Gas line punctured at 5th & maple. View looking east from 5th & Elm Streets (Ric Hanson/photo)

Gas could be heard whistling from the site, as fire and police personnel worked to cordon-off the area and evacuate local residences and businesses. Cappel said they anticipated the evacuation would remain in-place for about four hours.

The public is asked to stay away from the area until the leak is fixed.

More on Atlantic’s Urban Deer Hunting Ordinance

Ag/Outdoor, News, Sports

September 5th, 2013 by Ric Hanson

Atlantic Police Chief Steve Green says Wednesday evening’s action by the City Council pertaining to an amendment of an ordinance allowing bow hunting of deer within the City limits, means anyone interested in hunting this season, and did qualify to do so last season, should contact the Police Department to acquire a permit. Hunters who did not shoot qualifying scores last season may contact Lt. Dave Erickson at the P-D, to set-up a time to qualify.archer

Green says the department has the permit applications and hunting instruction packets available. Both may be picked up during normal business hours (8-a.m. to 4-p.m., Monday through Friday). In addition, land owners who would like to allow bow hunters to hunt on their land, should contact the Police Department at 712-243-3512 during business hours, to sign-up.

The Council’s action Wednesday, was an effort to entice hunters to actively assist in the reducing of an excessive number of deer that have plagued the City in recent years. Last year, over 30 hunters qualified for the right to hunt within the City limits of Atlantic, but only two deer were taken. The greatest change to the Ordinance, according to Green, is that hunters will be reimbursed for the cost of the State Deer Tag for taking their first doe within the City limits. Subsequent to taking an antlerless deer and having it verified that it was taken within the City limits, hunters will be given a permission slip allowing them to use their next “any sex” tag, to take one of the many large bucks that frequent the community.

 

Study: Rural residents tend to shy away from vital health screenings

News

September 5th, 2013 by Ric Hanson

Big changes are coming to health insurance starting October 1st, when millions of uninsured Americans have to start buying policies under the Affordable Care Act. Jon Bailey, at the Center for Rural Affairs, says rural residents in Iowa tend NOT to get preventative screenings, like cancer tests or mammograms. “The screenings and the tests are relatively inexpensive and do pay off and rural people, the data shows, get those in significantly fewer amounts than non-rural people,” Bailey says. “I think that’s because of the type of insurance they have.” Compared to urban residents, Bailey says rural Americans are responsible for nearly 22-percent more of their total health care costs, including premiums, co-pays and out-of-pocket costs.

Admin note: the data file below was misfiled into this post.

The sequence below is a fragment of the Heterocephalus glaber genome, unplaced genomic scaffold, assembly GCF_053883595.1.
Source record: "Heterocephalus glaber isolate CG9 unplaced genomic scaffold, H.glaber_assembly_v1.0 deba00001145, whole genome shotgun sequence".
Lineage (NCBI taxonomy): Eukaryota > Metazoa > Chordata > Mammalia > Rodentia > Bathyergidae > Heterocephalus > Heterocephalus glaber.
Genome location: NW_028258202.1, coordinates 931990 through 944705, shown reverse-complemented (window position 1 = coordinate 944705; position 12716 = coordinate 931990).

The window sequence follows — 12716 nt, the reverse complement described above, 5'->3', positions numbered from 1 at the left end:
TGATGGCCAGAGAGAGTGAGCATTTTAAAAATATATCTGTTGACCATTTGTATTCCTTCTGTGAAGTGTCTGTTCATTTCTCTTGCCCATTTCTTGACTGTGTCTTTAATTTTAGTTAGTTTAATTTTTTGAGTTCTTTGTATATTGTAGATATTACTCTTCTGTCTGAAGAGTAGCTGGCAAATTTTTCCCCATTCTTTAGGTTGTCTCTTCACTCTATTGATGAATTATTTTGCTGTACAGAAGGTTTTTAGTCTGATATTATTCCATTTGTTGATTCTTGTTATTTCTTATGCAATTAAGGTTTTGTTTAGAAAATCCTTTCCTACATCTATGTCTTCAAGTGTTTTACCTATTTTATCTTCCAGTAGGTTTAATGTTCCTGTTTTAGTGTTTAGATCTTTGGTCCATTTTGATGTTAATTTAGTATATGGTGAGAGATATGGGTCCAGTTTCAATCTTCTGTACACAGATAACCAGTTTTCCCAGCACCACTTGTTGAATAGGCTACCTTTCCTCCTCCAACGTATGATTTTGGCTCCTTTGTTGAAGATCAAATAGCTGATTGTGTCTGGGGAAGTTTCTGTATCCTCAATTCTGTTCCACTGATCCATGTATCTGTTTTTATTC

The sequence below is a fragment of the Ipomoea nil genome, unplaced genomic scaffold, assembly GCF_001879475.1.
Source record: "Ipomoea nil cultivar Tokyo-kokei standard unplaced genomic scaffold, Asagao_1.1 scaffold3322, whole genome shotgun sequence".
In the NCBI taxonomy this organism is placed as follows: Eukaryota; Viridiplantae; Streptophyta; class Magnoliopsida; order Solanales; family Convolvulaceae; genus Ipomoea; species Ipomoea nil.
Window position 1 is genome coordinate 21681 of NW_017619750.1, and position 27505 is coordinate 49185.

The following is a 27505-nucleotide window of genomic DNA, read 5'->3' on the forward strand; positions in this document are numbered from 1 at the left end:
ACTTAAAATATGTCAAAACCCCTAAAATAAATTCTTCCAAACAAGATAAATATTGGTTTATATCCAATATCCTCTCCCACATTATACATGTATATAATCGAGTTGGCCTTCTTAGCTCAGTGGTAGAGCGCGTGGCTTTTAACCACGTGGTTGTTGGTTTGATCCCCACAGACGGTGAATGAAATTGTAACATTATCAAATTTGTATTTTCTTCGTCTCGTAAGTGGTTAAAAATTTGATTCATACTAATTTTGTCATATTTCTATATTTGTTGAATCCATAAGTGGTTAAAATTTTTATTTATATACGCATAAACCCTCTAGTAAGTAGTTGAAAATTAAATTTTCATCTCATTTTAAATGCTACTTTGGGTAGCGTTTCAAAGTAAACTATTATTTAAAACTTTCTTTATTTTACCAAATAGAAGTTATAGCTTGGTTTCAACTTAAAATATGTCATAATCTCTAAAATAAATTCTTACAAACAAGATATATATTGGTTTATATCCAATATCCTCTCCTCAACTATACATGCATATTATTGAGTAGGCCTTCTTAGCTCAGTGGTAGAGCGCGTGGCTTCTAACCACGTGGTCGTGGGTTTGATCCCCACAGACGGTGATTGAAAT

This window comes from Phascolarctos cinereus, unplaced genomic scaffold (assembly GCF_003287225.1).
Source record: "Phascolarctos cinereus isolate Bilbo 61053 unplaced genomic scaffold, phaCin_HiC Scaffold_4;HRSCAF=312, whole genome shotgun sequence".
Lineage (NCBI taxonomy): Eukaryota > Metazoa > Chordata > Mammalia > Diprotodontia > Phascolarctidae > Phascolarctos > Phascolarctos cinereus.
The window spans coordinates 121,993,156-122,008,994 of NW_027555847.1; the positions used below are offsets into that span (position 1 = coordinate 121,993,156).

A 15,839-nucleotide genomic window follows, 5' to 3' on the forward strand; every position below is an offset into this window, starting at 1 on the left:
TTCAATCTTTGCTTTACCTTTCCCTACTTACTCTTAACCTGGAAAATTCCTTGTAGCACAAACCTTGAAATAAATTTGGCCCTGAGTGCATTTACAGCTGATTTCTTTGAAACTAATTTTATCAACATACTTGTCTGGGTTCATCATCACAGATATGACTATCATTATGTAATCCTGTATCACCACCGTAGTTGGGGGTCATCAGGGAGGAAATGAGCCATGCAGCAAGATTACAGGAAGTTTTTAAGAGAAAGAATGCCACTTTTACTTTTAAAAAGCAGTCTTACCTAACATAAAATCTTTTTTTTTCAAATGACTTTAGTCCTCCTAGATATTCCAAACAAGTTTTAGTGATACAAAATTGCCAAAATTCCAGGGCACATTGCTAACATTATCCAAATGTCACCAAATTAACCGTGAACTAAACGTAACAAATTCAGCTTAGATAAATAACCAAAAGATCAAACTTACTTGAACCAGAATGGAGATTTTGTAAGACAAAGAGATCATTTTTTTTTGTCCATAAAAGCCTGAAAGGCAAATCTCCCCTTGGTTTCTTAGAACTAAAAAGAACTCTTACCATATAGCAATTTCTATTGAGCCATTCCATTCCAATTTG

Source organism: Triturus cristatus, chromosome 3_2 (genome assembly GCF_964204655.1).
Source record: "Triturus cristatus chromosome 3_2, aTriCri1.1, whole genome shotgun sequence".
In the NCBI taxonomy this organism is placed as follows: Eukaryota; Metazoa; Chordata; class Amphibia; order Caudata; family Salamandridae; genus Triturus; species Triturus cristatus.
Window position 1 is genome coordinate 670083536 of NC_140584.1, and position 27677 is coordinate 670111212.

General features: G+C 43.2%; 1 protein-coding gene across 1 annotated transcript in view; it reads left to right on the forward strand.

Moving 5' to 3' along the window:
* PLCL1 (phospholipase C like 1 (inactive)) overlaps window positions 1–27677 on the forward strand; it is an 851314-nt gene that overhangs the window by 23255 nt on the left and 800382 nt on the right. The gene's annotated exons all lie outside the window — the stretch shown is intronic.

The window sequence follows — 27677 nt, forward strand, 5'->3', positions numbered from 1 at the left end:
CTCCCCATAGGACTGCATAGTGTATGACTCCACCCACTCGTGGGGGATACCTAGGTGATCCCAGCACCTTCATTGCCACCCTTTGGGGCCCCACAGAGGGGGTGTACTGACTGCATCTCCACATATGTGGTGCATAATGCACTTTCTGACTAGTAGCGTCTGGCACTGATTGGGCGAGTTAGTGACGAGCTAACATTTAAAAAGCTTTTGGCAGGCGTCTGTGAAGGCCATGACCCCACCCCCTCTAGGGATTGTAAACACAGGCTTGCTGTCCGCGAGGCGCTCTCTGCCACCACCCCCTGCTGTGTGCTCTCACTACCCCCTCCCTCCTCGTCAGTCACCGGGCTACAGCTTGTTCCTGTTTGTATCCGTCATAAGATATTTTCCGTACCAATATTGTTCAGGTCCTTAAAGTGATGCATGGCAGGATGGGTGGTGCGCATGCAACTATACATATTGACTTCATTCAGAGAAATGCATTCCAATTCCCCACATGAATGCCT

The center’s research finds rural Iowans will see many pluses from the new federal health care law. Bailey says they focused on the provisions of the law, including tax credits and whether the costs can be subsidized. Bailey says, “Because of the insurance market in rural areas, because of lower incomes generally in rural areas, we think a good chuck of premium tax credits will go to rural people and a lot of rural people will benefit from them.” Bailey, the center’s director of rural research and analysis, authored the report which looks at the benefits of health insurance marketplaces, cost sharing and other incentives for rural residents.

“We hope it shows the process people will have to go through and if they purchase insurance on the new health insurance marketplaces, what they’ll potentially get in terms of premium assistance to help pay the health insurance costs,” Bailey says. “It shows how those premium assistance provisions work, who qualifies for those.” Bailey says many provisions of the new law apply to rural residents because of demographics, unique health care challenges and economic circumstances. The Center for Rural Affairs is based in Lyons, Nebraska.

(Radio Iowa)